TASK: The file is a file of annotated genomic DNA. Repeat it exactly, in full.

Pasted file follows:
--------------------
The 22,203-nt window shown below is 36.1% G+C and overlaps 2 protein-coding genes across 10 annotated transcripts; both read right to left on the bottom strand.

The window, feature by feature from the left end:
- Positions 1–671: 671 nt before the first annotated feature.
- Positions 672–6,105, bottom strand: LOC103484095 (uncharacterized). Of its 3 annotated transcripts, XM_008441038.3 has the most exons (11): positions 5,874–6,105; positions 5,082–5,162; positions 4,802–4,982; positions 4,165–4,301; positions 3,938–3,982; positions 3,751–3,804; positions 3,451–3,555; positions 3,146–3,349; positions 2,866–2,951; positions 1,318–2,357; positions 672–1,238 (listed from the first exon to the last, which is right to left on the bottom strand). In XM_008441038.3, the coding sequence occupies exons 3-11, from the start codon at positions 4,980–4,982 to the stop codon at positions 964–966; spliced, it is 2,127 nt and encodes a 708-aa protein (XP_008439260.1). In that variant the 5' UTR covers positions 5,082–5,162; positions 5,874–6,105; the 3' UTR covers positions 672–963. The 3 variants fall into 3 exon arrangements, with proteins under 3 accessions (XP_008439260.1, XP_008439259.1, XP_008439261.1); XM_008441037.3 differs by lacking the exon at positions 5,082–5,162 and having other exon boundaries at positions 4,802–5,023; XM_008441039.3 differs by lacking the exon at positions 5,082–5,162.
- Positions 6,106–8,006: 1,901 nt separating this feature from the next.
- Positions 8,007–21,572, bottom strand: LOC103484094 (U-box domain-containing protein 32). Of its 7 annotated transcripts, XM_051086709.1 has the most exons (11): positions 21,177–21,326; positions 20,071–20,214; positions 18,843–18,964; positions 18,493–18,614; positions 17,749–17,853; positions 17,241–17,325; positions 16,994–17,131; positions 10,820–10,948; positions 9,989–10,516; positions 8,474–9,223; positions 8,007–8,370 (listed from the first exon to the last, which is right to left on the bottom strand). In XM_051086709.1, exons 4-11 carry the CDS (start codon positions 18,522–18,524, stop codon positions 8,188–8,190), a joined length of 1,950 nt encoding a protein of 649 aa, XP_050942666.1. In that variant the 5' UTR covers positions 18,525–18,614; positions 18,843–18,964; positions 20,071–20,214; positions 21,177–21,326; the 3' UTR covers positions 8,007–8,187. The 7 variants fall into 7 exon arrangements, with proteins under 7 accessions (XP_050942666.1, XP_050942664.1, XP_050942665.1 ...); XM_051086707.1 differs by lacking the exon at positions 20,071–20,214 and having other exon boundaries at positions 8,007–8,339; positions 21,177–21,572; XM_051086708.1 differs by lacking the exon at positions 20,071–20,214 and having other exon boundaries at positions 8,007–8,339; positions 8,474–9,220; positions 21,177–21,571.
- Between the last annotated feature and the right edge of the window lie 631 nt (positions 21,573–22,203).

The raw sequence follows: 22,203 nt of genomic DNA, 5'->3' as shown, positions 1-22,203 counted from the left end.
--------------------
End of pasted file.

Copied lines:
The 22,203-nt window shown below is 36.1% G+C and overlaps 2 protein-coding genes across 10 annotated transcripts; both read right to left on the bottom strand.

The window, feature by feature from the left end:
- Positions 1–671: 671 nt before the first annotated feature.
- Positions 672–6,105, bottom strand: LOC103484095 (uncharacterized). Of its 3 annotated transcripts, XM_008441038.3 has the most exons (11): positions 5,874–6,105; positions 5,082–5,162; positions 4,802–4,982; positions 4,165–4,301; positions 3,938–3,982; positions 3,751–3,804; positions 3,451–3,555; positions 3,146–3,349; positions 2,866–2,951; positions 1,318–2,357; positions 672–1,238 (listed from the first exon to the last, which is right to left on the bottom strand). In XM_008441038.3, the coding sequence occupies exons 3-11, from the start codon at positions 4,980–4,982 to the stop codon at positions 964–966; spliced, it is 2,127 nt and encodes a 708-aa protein (XP_008439260.1). In that variant the 5' UTR covers positions 5,082–5,162; positions 5,874–6,105; the 3' UTR covers positions 672–963. The 3 variants fall into 3 exon arrangements, with proteins under 3 accessions (XP_008439260.1, XP_008439259.1, XP_008439261.1); XM_008441037.3 differs by lacking the exon at positions 5,082–5,162 and having other exon boundaries at positions 4,802–5,023; XM_008441039.3 differs by lacking the exon at positions 5,082–5,162.
- Positions 6,106–8,006: 1,901 nt separating this feature from the next.
- Positions 8,007–21,572, bottom strand: LOC103484094 (U-box domain-containing protein 32). Of its 7 annotated transcripts, XM_051086709.1 has the most exons (11): positions 21,177–21,326; positions 20,071–20,214; positions 18,843–18,964; positions 18,493–18,614; positions 17,749–17,853; positions 17,241–17,325; positions 16,994–17,131; positions 10,820–10,948; positions 9,989–10,516; positions 8,474–9,223; positions 8,007–8,370 (listed from the first exon to the last, which is right to left on the bottom strand). In XM_051086709.1, exons 4-11 carry the CDS (start codon positions 18,522–18,524, stop codon positions 8,188–8,190), a joined length of 1,950 nt encoding a protein of 649 aa, XP_050942666.1. In that variant the 5' UTR covers positions 18,525–18,614; positions 18,843–18,964; positions 20,071–20,214; positions 21,177–21,326; the 3' UTR covers positions 8,007–8,187. The 7 variants fall into 7 exon arrangements, with proteins under 7 accessions (XP_050942666.1, XP_050942664.1, XP_050942665.1 ...); XM_051086707.1 differs by lacking the exon at positions 20,071–20,214 and having other exon boundaries at positions 8,007–8,339; positions 21,177–21,572; XM_051086708.1 differs by lacking the exon at positions 20,071–20,214 and having other exon boundaries at positions 8,007–8,339; positions 8,474–9,220; positions 21,177–21,571.
- Between the last annotated feature and the right edge of the window lie 631 nt (positions 21,573–22,203).

The raw sequence follows: 22,203 nt of genomic DNA, 5'->3' as shown, positions 1-22,203 counted from the left end.